We’ve mentioned a number of times on the Lord of Spirits podcast that usually where you see faith or believe in the Bible it is better translated “faithfulness” or “be faithful to.” Many verses of the Scriptures become much clearer when read this way, e.g., “For by grace you have been saved through faithfulness” (Eph. 2:8a). The many references to “increasing” faith also make more sense this way — they don’t mean “believe harder” but rather “be more faithful.”
It’s worth noting that English once had this sense for both faith and believe and still has some remnants of this sense.
The sense of faith as loyalty is still preserved in the word faithful (which does not mean “full of belief”!) but also the phrases keep faith and break faith. Faith entered into English from Latin “fides” via French in the mid-13th c. and initially referred to loyalty and ongoing trust. In the early 14th c. it acquired the sense of “mental assent in the face of incomplete evidence.”
Believe itself did not acquire its modern sense of “be convinced of something” until the 14th c. The term derives from an earlier form of love and originally had the Old English prefix ge-, which gets used in various ways but was mainly an intensifier or denoted the idea of “completion.” So, ge-lyfan had the sense of truly loving. It was sometimes used for ideas, which is where you get the eventual sense of “agree that this is true” / “be convinced of.”
A lot of the words we have in English Bibles originally reflected a more traditional and Orthodox understanding, but with the words redefining over the centuries (as happens to words), doctrinal understanding of them also shifted.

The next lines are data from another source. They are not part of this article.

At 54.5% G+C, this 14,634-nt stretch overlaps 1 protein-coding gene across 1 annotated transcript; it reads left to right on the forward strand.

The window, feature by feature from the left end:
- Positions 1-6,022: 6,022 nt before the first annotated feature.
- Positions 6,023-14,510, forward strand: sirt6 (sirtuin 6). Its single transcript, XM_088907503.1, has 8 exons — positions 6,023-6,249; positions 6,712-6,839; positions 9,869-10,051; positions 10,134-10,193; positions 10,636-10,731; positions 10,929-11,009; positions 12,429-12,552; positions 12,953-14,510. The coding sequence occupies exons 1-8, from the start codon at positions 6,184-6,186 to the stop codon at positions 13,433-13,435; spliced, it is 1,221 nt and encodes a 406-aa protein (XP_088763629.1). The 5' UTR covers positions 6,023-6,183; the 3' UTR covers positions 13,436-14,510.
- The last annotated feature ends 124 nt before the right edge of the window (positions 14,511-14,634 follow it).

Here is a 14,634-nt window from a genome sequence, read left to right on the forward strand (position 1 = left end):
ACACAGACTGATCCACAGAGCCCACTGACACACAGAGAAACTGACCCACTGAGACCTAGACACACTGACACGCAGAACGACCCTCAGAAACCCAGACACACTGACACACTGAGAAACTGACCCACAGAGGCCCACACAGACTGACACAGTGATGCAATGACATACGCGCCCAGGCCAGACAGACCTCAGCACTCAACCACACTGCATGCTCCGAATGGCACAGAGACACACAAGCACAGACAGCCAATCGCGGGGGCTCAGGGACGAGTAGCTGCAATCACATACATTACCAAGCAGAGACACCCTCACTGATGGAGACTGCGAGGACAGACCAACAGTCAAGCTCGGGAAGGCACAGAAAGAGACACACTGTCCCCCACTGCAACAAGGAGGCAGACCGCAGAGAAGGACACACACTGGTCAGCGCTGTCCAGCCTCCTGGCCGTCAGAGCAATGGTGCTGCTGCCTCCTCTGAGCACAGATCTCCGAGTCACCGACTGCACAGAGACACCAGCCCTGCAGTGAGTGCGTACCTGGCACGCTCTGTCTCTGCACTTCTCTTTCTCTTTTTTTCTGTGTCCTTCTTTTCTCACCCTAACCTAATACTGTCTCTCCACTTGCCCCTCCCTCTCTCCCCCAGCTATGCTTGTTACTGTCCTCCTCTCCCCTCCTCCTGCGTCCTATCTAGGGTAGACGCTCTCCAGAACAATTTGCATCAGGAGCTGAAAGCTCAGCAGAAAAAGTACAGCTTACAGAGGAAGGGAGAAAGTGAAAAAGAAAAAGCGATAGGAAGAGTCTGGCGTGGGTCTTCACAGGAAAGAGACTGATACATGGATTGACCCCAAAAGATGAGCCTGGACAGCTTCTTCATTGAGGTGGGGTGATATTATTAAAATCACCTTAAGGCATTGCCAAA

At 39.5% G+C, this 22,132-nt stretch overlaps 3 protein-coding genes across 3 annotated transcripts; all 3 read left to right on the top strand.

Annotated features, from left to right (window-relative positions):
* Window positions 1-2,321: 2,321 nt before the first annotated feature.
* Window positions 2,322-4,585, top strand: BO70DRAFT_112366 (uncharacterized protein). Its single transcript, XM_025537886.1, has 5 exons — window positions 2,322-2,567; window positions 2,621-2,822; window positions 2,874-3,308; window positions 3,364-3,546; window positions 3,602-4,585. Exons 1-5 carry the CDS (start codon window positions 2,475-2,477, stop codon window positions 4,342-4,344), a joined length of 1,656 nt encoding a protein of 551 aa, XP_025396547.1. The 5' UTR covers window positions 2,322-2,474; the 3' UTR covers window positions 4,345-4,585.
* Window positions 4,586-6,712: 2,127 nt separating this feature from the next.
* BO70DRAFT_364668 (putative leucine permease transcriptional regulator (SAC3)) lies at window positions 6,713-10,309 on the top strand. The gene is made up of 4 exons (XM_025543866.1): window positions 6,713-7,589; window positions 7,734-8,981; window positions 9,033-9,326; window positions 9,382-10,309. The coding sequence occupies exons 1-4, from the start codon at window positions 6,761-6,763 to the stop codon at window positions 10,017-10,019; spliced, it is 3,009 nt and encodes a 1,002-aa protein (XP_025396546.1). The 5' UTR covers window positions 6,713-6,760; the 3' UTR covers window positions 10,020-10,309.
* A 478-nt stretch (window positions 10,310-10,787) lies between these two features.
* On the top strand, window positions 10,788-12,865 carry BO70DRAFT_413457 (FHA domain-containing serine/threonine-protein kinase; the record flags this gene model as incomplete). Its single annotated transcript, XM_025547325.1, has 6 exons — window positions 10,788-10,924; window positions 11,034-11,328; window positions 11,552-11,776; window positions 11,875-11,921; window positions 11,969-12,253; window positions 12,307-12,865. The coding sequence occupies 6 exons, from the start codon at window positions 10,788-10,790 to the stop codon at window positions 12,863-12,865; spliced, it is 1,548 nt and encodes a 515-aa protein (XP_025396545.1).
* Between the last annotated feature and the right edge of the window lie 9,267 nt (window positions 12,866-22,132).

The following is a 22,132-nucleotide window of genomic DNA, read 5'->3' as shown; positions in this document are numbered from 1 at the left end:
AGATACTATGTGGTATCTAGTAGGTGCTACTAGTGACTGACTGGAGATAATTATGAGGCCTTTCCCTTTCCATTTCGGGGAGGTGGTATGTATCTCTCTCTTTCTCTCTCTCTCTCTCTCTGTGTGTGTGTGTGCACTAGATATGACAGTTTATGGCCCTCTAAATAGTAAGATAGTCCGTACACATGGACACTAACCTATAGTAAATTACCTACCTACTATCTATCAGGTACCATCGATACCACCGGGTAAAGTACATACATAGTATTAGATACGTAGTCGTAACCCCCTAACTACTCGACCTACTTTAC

It is hard to tell where the chicken and where the egg is with these things — did usage affect doctrine, or did doctrine affect usage? Or both? It’s hard to tell. The Reformation touches off in the early 16th c., but it didn’t come out of nowhere but built on earlier doctrinal developments.
Nevertheless, now sola fide (‘faith alone’) is firmly associated with the Reformation, with the fide not really meaning fidelity but rather agreement, especially since faith was opposed to good works by Luther in his misreading of St. Paul. Thus, in teaching our doctrine, it’s important for Orthodox Christian English speakers to reiterate in updated English what was once more straightforward in the English (and other languages) of former times.
One final note: In the Nicene Creed, we begin with “I believe in one God” (or “We believe…” in the conciliar texts), and many people take this to mean “I affirm that only one God exists.” Yet the same people who formulated that Creed also wrote of the gods of the nations as actually existing — they are demons — because the Bible itself treats these gods the same way.
Given the above about believe, we can see that the “I believe” in the Creed is not a statement of assent to a doctrine but rather of loyalty — “I am faithful to one God.” The rest of the dogmatic statements of the Creed are also affirmations of loyalty. Of course that requires agreeing to these concepts, but there is no faithfulness without action, as St. James told us (James 2:26).
(Image: 17th c. Arabic manuscript icon of the healing of the demon-possessed boy, the son of the man who cried out “Lord, I believe; help my unbelief,” Mark 9:24.)